And through the use of hydraulic rotary cutter head pipeline dredges and Rolligon amphibious ditcher-spreaders, use, instead, these navigation channel dredge spoils to reconstruct the fringe marshes and tidal creeks of the Chesapeake Bay watershed. And thus greatly modify the flooding associated with major rainstorms, hurricanes and big northeasters.

    The answer to modifying the local effects of rising sea levels involves reestablishment/establishment of large, healthy fringe marshes (living shorelines). And by unblocking those tidal marshes that have been cut off from their estuaries by poorly planned roadways and rail lines.
    Simply by depositing navigation channel dredge spoils on a long intertidal slope just seaward of certain bulkheads and eroded shorelines nearby, beautiful, vibrant fringe marshes could be reestablished in one short year. And by enlarging culverts that pass beneath obstructing roadways and rail lines. An acre of salt marsh can remove as much carbon dioxide from the atmosphere as can ten acres of (tree farm) pine or oak plantings.
    Vibrant salt marshes are essential to the health of a plethora of songbirds, rails, herons, shorebirds, herons, ducks and geese. The restoration and preservation of tidal salt marshes rests in the judicious use of navigational channel dredge spoils. It is unconscionable for the US Corps of Engineers to continue to squander these resources in vertical dredge spoil sites.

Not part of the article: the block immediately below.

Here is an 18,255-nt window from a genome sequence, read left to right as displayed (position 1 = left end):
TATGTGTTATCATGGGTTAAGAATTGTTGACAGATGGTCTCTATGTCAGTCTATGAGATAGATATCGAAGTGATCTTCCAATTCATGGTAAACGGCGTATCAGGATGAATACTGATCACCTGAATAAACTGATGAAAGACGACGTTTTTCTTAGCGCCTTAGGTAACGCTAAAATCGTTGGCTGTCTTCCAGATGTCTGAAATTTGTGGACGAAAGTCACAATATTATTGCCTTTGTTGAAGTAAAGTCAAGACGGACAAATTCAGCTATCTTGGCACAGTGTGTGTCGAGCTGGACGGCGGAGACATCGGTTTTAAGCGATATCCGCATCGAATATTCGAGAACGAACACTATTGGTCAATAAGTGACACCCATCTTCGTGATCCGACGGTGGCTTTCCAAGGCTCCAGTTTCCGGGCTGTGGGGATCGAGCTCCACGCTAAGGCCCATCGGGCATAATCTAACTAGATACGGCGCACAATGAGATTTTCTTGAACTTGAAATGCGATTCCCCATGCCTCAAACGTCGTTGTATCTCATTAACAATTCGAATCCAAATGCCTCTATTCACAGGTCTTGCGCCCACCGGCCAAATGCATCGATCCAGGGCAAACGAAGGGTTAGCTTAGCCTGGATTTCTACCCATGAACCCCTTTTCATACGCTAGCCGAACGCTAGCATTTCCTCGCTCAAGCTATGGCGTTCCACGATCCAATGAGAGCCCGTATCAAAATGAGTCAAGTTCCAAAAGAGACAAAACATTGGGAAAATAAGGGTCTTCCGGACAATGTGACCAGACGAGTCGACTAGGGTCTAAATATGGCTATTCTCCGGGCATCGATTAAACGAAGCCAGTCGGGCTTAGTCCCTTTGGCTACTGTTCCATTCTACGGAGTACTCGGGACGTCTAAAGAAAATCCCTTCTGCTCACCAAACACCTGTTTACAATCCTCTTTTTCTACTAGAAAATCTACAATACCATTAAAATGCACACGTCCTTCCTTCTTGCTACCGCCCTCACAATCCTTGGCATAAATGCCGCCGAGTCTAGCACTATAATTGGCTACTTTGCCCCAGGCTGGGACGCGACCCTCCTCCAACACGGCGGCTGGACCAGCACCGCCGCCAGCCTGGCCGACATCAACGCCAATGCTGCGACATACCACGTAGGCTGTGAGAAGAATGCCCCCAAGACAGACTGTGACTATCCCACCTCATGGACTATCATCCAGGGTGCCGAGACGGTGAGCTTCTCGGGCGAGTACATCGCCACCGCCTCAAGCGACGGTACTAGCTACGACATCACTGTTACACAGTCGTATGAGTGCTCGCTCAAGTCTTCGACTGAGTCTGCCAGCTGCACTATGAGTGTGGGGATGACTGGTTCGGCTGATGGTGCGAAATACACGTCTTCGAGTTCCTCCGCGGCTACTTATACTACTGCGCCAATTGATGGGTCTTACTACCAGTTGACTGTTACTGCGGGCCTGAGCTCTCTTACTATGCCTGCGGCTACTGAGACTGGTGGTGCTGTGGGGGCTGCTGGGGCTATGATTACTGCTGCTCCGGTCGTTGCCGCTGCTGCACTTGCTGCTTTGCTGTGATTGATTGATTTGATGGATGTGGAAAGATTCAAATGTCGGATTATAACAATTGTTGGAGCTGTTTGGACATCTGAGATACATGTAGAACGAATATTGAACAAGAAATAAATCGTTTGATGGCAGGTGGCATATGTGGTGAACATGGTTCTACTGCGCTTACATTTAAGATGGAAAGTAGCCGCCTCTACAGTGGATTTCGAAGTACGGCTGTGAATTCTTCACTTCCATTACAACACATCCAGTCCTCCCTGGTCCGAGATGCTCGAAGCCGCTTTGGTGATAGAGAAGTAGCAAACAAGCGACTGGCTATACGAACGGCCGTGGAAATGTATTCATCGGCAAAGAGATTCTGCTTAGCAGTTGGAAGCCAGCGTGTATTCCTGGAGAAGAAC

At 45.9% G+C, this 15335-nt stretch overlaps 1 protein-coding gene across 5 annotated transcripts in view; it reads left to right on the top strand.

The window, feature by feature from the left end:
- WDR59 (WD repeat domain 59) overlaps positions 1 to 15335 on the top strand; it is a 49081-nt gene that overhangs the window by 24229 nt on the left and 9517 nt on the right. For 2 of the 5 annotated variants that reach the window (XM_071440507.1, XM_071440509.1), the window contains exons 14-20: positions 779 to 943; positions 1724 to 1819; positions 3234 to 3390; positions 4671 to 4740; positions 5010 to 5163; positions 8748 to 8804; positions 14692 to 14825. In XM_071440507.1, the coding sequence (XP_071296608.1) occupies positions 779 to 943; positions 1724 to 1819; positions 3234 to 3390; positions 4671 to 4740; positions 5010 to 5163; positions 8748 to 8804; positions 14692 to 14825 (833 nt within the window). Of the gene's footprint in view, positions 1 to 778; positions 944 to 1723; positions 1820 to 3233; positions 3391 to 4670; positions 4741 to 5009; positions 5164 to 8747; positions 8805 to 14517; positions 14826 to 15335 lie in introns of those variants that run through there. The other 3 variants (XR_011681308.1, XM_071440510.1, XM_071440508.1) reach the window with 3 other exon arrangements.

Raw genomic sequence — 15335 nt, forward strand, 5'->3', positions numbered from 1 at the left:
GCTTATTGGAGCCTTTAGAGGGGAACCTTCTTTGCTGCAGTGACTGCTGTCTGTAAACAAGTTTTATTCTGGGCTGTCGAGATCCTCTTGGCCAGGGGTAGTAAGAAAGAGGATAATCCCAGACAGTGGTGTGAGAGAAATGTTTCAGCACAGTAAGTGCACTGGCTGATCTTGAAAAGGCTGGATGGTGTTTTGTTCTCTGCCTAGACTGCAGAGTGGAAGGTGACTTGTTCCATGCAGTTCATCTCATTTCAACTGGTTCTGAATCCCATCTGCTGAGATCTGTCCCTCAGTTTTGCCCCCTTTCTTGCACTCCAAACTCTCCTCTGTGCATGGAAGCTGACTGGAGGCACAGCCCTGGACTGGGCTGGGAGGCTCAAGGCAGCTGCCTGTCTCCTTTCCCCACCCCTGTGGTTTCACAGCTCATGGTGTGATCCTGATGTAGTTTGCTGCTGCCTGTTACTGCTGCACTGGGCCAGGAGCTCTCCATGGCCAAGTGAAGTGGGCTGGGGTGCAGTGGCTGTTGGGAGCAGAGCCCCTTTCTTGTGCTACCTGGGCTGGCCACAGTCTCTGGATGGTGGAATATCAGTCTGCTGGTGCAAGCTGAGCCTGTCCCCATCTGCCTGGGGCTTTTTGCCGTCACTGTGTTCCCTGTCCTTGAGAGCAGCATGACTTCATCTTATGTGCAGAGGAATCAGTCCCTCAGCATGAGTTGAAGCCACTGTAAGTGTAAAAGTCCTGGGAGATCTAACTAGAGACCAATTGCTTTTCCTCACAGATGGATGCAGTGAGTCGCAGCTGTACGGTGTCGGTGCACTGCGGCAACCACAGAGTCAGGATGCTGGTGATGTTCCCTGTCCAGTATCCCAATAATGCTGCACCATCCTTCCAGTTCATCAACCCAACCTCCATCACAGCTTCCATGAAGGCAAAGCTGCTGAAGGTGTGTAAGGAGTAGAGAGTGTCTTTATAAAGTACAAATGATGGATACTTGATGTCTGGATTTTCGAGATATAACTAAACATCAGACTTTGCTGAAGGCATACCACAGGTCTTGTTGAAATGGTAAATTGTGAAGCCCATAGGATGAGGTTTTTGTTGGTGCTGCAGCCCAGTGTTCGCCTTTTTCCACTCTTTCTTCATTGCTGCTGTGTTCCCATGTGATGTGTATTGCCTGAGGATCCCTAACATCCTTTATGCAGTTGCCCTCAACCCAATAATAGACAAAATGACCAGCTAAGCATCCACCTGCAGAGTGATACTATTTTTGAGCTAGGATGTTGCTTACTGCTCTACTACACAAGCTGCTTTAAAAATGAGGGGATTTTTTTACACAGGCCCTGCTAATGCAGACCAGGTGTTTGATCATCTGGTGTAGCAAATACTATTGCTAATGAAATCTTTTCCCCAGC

The Global Warming “Scientists” like Al Gore, continue to ignore two of the most important studies on control of rising sea levels, reestablishment of critical tidal marshland sponge effect, as well as estuary tidal water cleanup.
    The first is the work of former US Senator and American sportsman John Breaux. Witness: the pipeline dredging of shipping channels in the Mississippi River and placement of the associated dredge spoils, on long 1:6 intertidal slopes just seaward of eroded shorelines. So as to reestablish healthy fringe marshes.
    Within one year, without marsh grass planting, and without rip rap sills, new living shoreline (fringe marshes) can be established (reestablished)’. These marshland restoration projects are ongoing or already established in Galveston Bay, in Little River Marsh, New Hampshire, in coastal New Jersey and Delaware, in coastal Louisiana, in south San Francisco Bay and elsewhere.